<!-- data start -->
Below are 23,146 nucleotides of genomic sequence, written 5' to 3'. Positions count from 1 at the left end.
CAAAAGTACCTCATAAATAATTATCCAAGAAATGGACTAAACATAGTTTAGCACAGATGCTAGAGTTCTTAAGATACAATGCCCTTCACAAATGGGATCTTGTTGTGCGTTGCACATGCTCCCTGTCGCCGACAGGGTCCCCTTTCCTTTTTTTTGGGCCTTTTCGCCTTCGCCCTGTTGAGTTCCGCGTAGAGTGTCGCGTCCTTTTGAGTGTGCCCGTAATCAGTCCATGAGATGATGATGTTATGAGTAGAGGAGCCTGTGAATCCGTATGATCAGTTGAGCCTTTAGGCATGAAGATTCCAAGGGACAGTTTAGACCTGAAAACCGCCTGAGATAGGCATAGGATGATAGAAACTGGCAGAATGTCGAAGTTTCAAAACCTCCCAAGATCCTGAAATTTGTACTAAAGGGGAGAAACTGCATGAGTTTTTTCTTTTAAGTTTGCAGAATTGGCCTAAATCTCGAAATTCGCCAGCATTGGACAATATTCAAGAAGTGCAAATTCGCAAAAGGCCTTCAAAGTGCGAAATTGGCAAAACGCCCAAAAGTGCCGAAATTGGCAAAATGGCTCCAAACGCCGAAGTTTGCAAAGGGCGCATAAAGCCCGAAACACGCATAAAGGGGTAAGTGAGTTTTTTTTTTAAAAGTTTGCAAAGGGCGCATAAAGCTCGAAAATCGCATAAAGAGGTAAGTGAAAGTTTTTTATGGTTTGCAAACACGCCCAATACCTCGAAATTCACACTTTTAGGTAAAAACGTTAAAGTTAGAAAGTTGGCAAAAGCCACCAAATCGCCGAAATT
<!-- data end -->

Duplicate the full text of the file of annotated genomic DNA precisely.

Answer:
Below are 23,146 nucleotides of genomic sequence, written 5' to 3'. Positions count from 1 at the left end.
CAAAAGTACCTCATAAATAATTATCCAAGAAATGGACTAAACATAGTTTAGCACAGATGCTAGAGTTCTTAAGATACAATGCCCTTCACAAATGGGATCTTGTTGTGCGTTGCACATGCTCCCTGTCGCCGACAGGGTCCCCTTTCCTTTTTTTTGGGCCTTTTCGCCTTCGCCCTGTTGAGTTCCGCGTAGAGTGTCGCGTCCTTTTGAGTGTGCCCGTAATCAGTCCATGAGATGATGATGTTATGAGTAGAGGAGCCTGTGAATCCGTATGATCAGTTGAGCCTTTAGGCATGAAGATTCCAAGGGACAGTTTAGACCTGAAAACCGCCTGAGATAGGCATAGGATGATAGAAACTGGCAGAATGTCGAAGTTTCAAAACCTCCCAAGATCCTGAAATTTGTACTAAAGGGGAGAAACTGCATGAGTTTTTTCTTTTAAGTTTGCAGAATTGGCCTAAATCTCGAAATTCGCCAGCATTGGACAATATTCAAGAAGTGCAAATTCGCAAAAGGCCTTCAAAGTGCGAAATTGGCAAAACGCCCAAAAGTGCCGAAATTGGCAAAATGGCTCCAAACGCCGAAGTTTGCAAAGGGCGCATAAAGCCCGAAACACGCATAAAGGGGTAAGTGAGTTTTTTTTTTAAAAGTTTGCAAAGGGCGCATAAAGCTCGAAAATCGCATAAAGAGGTAAGTGAAAGTTTTTTATGGTTTGCAAACACGCCCAATACCTCGAAATTCACACTTTTAGGTAAAAACGTTAAAGTTAGAAAGTTGGCAAAAGCCACCAAATCGCCGAAATT